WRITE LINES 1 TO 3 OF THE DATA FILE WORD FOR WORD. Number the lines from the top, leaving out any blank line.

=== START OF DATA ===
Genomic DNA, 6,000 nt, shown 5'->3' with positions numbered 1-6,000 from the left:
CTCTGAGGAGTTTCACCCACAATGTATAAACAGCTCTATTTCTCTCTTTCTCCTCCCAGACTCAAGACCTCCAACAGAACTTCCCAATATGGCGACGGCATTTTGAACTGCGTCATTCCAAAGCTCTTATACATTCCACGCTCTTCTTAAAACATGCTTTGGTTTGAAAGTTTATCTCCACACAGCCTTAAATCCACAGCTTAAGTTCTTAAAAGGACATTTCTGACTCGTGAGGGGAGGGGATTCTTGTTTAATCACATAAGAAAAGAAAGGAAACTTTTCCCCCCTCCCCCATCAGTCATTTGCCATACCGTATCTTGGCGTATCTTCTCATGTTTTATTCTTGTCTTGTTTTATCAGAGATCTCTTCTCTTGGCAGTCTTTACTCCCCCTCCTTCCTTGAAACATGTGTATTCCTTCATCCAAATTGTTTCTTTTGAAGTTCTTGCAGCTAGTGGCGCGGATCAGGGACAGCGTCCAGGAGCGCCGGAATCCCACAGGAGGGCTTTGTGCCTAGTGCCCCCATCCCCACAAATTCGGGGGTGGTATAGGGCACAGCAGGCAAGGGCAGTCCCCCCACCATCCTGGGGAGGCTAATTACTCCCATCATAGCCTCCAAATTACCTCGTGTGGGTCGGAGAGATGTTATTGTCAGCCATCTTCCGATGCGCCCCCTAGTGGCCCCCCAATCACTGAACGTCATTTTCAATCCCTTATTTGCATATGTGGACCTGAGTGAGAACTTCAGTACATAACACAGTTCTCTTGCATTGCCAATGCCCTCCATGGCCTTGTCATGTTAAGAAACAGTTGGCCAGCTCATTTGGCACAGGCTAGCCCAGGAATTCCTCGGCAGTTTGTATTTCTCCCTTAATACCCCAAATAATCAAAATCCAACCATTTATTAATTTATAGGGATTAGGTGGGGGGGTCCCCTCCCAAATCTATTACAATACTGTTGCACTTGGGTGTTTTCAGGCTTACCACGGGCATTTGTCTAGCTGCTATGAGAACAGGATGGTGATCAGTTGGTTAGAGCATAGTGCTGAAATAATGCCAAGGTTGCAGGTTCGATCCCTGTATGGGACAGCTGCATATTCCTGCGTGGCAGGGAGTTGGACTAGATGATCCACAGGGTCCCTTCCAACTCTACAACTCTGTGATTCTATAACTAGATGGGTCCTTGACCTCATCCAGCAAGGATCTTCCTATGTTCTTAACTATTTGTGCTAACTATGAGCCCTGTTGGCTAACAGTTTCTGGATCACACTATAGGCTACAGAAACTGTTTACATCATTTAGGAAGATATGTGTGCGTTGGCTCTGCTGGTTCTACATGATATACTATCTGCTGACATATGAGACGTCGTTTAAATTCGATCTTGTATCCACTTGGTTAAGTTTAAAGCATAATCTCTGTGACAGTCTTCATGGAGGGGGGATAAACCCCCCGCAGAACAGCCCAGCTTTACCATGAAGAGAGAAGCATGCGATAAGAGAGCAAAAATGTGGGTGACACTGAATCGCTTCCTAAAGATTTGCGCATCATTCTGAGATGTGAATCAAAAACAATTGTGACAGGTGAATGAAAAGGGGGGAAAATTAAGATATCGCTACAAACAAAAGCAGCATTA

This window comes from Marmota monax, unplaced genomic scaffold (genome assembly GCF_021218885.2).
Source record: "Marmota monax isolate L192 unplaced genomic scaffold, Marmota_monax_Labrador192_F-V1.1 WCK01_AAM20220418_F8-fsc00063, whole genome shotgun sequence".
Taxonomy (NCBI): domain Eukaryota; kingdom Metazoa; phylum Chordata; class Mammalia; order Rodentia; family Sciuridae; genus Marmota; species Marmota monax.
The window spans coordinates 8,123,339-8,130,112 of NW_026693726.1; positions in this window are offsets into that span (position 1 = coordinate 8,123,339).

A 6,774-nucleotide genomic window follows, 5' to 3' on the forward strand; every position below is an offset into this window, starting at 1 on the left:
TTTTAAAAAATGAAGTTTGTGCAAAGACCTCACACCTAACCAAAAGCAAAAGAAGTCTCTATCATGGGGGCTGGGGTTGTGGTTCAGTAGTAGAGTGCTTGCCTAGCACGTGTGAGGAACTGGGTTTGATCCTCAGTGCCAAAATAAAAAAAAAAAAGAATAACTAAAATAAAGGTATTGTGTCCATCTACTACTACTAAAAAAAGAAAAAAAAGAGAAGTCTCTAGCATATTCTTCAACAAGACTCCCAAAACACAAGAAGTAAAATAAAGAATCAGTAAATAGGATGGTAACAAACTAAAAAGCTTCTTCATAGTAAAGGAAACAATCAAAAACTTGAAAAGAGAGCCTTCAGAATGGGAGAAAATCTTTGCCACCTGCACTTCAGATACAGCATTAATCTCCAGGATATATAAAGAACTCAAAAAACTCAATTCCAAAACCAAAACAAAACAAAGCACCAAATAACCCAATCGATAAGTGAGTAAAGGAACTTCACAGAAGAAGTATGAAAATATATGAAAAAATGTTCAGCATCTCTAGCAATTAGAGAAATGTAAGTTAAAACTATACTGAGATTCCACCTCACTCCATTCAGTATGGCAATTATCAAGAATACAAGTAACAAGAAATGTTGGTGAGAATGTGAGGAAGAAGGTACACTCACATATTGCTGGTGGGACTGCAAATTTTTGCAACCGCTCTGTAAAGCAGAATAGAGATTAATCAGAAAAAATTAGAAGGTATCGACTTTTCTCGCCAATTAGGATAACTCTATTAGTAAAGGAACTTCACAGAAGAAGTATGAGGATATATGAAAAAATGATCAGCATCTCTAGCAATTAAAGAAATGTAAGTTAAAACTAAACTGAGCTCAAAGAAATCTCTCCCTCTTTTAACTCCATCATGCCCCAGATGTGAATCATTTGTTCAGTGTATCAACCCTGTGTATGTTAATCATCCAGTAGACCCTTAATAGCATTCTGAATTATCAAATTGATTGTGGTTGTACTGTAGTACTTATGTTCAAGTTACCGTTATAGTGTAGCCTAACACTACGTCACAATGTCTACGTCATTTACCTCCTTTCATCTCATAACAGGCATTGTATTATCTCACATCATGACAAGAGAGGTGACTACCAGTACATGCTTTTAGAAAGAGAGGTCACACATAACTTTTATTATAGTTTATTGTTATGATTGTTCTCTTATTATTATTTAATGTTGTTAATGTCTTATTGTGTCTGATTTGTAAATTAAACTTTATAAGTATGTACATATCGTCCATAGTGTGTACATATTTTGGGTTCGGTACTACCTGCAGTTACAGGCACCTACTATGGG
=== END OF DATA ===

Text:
Genomic DNA, 6,000 nt, shown 5'->3' with positions numbered 1-6,000 from the left:
CTCTGAGGAGTTTCACCCACAATGTATAAACAGCTCTATTTCTCTCTTTCTCCTCCCAGACTCAAGACCTCCAACAGAACTTCCCAATATGGCGACGGCATTTTGAACTGCGTCATTCCAAAGCTCTTATACATTCCACGCTCTTCTTAAAACATGCTTTGGTTTGAAAGTTTATCTCCACACAGCCTTAAATCCACAGCTTAAGTTCTTAAAAGGACATTTCTGACTCGTGAGGGGAGGGGATTCTTGTTTAATCACATAAGAAAAGAAAGGAAACTTTTCCCCCCTCCCCCATCAGTCATTTGCCATACCGTATCTTGGCGTATCTTCTCATGTTTTATTCTTGTCTTGTTTTATCAGAGATCTCTTCTCTTGGCAGTCTTTACTCCCCCTCCTTCCTTGAAACATGTGTATTCCTTCATCCAAATTGTTTCTTTTGAAGTTCTTGCAGCTAGTGGCGCGGATCAGGGACAGCGTCCAGGAGCGCCGGAATCCCACAGGAGGGCTTTGTGCCTAGTGCCCCCATCCCCACAAATTCGGGGGTGGTATAGGGCACAGCAGGCAAGGGCAGTCCCCCCACCATCCTGGGGAGGCTAATTACTCCCATCATAGCCTCCAAATTACCTCGTGTGGGTCGGAGAGATGTTATTGTCAGCCATCTTCCGATGCGCCCCCTAGTGGCCCCCCAATCACTGAACGTCATTTTCAATCCCTTATTTGCATATGTGGACCTGAGTGAGAACTTCAGTACATAACACAGTTCTCTTGCATTGCCAATGCCCTCCATGGCCTTGTCATGTTAAGAAACAGTTGGCCAGCTCATTTGGCACAGGCTAGCCCAGGAATTCCTCGGCAGTTTGTATTTCTCCCTTAATACCCCAAATAATCAAAATCCAACCATTTATTAATTTATAGGGATTAGGTGGGGGGGTCCCCTCCCAAATCTATTACAATACTGTTGCACTTGGGTGTTTTCAGGCTTACCACGGGCATTTGTCTAGCTGCTATGAGAACAGGATGGTGATCAGTTGGTTAGAGCATAGTGCTGAAATAATGCCAAGGTTGCAGGTTCGATCCCTGTATGGGACAGCTGCATATTCCTGCGTGGCAGGGAGTTGGACTAGATGATCCACAGGGTCCCTTCCAACTCTACAACTCTGTGATTCTATAACTAGATGGGTCCTTGACCTCATCCAGCAAGGATCTTCCTATGTTCTTAACTATTTGTGCTAACTATGAGCCCTGTTGGCTAACAGTTTCTGGATCACACTATAGGCTACAGAAACTGTTTACATCATTTAGGAAGATATGTGTGCGTTGGCTCTGCTGGTTCTACATGATATACTATCTGCTGACATATGAGACGTCGTTTAAATTCGATCTTGTATCCACTTGGTTAAGTTTAAAGCATAATCTCTGTGACAGTCTTCATGGAGGGGGGATAAACCCCCCGCAGAACAGCCCAGCTTTACCATGAAGAGAGAAGCATGCGATAAGAGAGCAAAAATGTGGGTGACACTGAATCGCTTCCTAAAGATTTGCGCATCATTCTGAGATGTGAATCAAAAACAATTGTGACAGGTGAATGAAAAGGGGGGAAAATTAAGATATCGCTACAAACAAAAGCAGCATTA

This window comes from Marmota monax, unplaced genomic scaffold (genome assembly GCF_021218885.2).